- Example: All hydrogens from theory: (an example is needed here)
Hydrogens in NMR Models
NMR methods also determine some hydrogen positions. Typically all hydrogens are modeled in before the molecule is folded to fit the NMR interatomic distance restraints; hence, all hydrogens are usually present in NMR models submitted to the PDB.
- Example: The calmodulin ensemble of 25 NMR models 1cfc contains 1096 protein hydrogens and 1166 non-hydrogen protein atoms per model (ratio 0.94, 48.5%), thereby assigning positions for approximately all of the hydrogens actually present.
- Example: The lac repressor:DNA complex ensemble of 3 NMR models 1lcd contains 294 protein hydrogens and 1197 non-hydrogen protein atoms per model (ratio 0.25, 19.7%). Only the polar protein hydrogens are present in this model. There are 141 hydrogens in the DNA, and 1,335 non-hydrogen DNA atoms (9.6%). Only the Watson-Crick and terminal deoxyribose hydrogens are present. All 138 water molecules are modeled as H2O. Individual models contain 243, 235, and 233 hydrogens. (I did not determine the basis for these differences.)
Adding Hydrogens From Theory
It is easy to add hydrogens to macromolecular models (PDB files) using the highly-reliable free servers listed below. Beware that the results are only as good as the molecular models themselves. Uncertainties in the positions of non-hydrogen atoms will, of course, produce inaccurate positions for hydrogen atoms. In fact, the quality of the molecular model can be judged in part from how well the hydrogens fit into the spaces between the non-hydrogen atoms. This degree of fit is quantitated in the overall clash score reported by the first method below, Molprobity.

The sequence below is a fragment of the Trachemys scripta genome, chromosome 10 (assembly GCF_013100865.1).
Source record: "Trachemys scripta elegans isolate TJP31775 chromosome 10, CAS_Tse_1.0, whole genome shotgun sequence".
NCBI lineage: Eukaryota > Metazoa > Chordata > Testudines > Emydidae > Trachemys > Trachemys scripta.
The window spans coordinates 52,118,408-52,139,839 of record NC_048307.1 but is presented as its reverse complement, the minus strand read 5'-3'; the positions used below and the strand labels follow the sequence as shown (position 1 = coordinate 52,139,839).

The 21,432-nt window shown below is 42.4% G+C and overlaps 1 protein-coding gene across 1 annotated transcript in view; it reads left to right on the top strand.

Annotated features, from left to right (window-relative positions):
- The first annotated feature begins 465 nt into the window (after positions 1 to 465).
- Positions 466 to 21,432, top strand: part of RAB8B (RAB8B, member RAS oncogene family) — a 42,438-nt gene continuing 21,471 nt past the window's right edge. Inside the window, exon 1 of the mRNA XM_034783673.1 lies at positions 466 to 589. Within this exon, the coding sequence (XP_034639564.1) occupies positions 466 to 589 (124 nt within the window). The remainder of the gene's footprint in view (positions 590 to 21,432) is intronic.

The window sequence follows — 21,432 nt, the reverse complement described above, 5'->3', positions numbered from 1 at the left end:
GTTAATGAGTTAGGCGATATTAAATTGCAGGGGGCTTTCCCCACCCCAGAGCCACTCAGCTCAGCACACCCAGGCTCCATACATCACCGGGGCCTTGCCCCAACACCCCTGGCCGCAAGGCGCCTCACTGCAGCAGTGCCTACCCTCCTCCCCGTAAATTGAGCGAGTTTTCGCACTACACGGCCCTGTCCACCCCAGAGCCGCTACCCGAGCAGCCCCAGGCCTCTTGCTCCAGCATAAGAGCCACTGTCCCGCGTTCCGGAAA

- Use the Richardson Lab's easy and very powerful MolProbity: All-Atom Contact Analysis server. Hydrogens are added to both protein and nucleic acids (but not to water), and you can save the resulting PDB file. This server has the advantage that you also get a powerful analysis of the quality of the model, including which Gln/Asn/His residues should have their sidechains flipped, an overall clash score, etc. You can save a model with the recommended sidechains flipped. Also you can visualize clashes anywhere in the model, including with the sidechains flipped or not flipped.
- Use the Vriend Lab's WHATIF WWW Interface. Hydrogens are added to both protein and nucleic acids and also to water.
- Under Classes (at left) click "Hydrogen (bonds)".
- Select "Add protons to the structure".
- Enter your PDB ID or upload a coordinate file.
- After the results appear, click on the pdb link to receive the coordinate file containing added hydrogens.
1d66 is an early (1992) modest resolution (2.7 Å) crystallographic model containing protein, DNA and 51 water oxygens. MolProbity reports its clashscore as 11.7, 65th percentile. The model deposited in the PDB contains no hydrogen atoms. The results from the above two servers:
|Server||Protein Hydrogens||Nucleic Hydrogens||Water Hydrogens||Total Hydrogens|
1d66: WHATIF protonates the sulfurs in 12 cysteines that are coordinating 4 cadmium ions, and the 2 N terminal nitrogens (6 H atoms), while MolProbity does not. MolProbity protonates the terminal hydroxyls on the 2 DNA chains, while WHATIF does not. All hydrogens added by MolProbity appeared to be in reasonable geometries, while some of those added by WHATIF were not.
Most of the original content in this article was adapted, with permission, from documentation written earlier by User:Eric Martz, for several locations in Protein Explorer: Water, Hydrogens in PDB files, and Hydrogen in the Help/Index/Glossary.
Thanks to John Badger for key contributions.
Notes & References
- ↑ "Proteins, Structures and Molecular Properties", Thomas E. Creighton, 2nd ed., 1993, W. H. Freeman and Co.